Consultation on origin labelling of imported foods from a contested territory
This document was part of the consultation on labelling of imported foods from a contested territory. This consultation ran from July 10, 2023, to October 10, 2023.
Consumers are increasingly knowledgeable about food labels, and labelling is one of the most important and direct ways for the industry to share information. All food sold in Canada must be properly labelled in a way that is not false or misleading, including origin indications.
The Canadian Food Inspection Agency (CFIA) consulted with consumers and other interested stakeholders on origin labelling of imported food from contested territories. In particular, the CFIA sought feedback on whether an indication of a geographic region or territory would be sufficient to clarify the origin of such food products. For the purpose of this consultation, a contested territory means an area outside of Canada that is subject to competing claims of control by third parties.
Please note, this consultation was about domestic labelling laws and policy. It does not pertain to a specific imported food product or the status of a specific contested territory. In addition, this consultation was not intended to challenge Canada's existing foreign policy. CFIA will not consider any submissions related to Canada's foreign policy.
Your feedback will help us develop origin labelling guidance to help industry indicate on their food labels the origin of food products from contested territories in a manner that is not false or misleading.
Before you begin, we encourage you to read and consider this important background information:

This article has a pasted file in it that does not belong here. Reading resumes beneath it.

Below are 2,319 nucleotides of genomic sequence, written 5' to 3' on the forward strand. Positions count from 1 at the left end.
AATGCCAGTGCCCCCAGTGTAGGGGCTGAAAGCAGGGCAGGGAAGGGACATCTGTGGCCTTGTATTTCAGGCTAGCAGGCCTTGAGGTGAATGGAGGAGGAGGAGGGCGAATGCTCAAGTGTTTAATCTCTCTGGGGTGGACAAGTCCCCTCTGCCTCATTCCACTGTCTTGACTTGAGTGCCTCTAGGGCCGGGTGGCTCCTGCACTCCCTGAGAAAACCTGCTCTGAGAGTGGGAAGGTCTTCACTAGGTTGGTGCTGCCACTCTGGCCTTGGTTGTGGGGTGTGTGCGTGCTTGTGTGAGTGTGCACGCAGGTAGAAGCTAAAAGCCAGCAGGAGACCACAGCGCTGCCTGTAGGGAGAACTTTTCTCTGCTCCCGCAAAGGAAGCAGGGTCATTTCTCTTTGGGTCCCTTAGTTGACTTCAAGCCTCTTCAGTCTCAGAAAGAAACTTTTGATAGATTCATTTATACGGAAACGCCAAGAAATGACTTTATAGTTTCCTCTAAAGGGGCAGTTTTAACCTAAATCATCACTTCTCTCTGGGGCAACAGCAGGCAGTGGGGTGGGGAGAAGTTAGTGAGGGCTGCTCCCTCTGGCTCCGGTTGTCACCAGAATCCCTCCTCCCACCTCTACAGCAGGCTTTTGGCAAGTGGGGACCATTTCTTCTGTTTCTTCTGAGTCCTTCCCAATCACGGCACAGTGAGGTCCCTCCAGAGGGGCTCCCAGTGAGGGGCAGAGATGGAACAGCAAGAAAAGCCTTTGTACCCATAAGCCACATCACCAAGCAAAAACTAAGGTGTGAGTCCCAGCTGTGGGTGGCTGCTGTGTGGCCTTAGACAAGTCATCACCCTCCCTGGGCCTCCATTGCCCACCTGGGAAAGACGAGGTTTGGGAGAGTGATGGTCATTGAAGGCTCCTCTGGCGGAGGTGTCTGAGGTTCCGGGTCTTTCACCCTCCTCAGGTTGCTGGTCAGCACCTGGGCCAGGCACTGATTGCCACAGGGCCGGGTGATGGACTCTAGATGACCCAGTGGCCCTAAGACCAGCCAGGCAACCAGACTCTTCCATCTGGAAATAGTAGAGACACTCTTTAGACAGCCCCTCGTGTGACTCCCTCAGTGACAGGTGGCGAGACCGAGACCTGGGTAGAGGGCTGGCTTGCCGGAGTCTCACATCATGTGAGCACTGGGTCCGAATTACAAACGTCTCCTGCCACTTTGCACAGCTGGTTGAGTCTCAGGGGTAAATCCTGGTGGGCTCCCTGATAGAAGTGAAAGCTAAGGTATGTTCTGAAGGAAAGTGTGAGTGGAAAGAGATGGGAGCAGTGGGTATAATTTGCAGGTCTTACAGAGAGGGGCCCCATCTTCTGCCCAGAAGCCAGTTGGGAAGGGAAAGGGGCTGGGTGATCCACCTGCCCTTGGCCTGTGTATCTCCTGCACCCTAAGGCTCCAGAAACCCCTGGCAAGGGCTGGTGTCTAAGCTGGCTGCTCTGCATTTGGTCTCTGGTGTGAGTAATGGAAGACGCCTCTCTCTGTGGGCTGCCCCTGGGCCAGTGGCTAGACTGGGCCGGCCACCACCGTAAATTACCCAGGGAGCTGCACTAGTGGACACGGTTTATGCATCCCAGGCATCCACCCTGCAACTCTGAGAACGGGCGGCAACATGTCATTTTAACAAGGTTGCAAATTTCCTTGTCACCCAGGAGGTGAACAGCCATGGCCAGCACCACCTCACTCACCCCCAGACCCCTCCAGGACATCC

- The CFIA provides general information and guidance to industry to promote regulatory compliance with labelling
- Country of origin is required on the label of brandy and wine (Food and Drug Regulations), and a foreign state is required on imported dairy products, eggs and processed egg products, fish, fresh fruits and vegetables, honey, maple products, meat products, and some processed fruit or vegetable products (Safe Food for Canadians Regulations)
- The requirement for a country of origin statement does not apply when foods originate from a contested territory that is not part of a country recognized by Canada, though industry may decide to provide that information, provided the label is not false or misleading
- It is the responsibility of regulated parties, including those who import food, to comply with the food labelling requirements of the Food and Drugs Act (FDA), the Food and Drug Regulations (FDR), the Safe Food for Canadians Act (SFCA), and the Safe Food for Canadians Regulations (SFCR)
- Among other purposes, food labels are intended to enable consumers to make informed choices based on information that is not false or misleading. Also, it is recognized that the space on food labels is limited
- When considering whether a label is in compliance with applicable rules, the CFIA reviews the label in question and assesses all the information provided – including words, images, vignettes, logos, and input relevant parties
To support development of guidance on origin labelling of imported food from contested territories, the CFIA sought feedback on the following question:
- For food products from contested territories, would having the geographic region or territory where the food product was produced noted on the label help clarify where the product came from so that the label is not considered "false or misleading" under Canadian labelling regulations?
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- General principles for labelling and advertising
- Country of origin on food labels
- Consumers should contact a company directly to report concerns about the labelling of any food product. They can also report concerns to the CFIA.
- In cases where the CFIA identifies a non-compliance, the CFIA determines an appropriate response by applying its food regulatory response guidelines.
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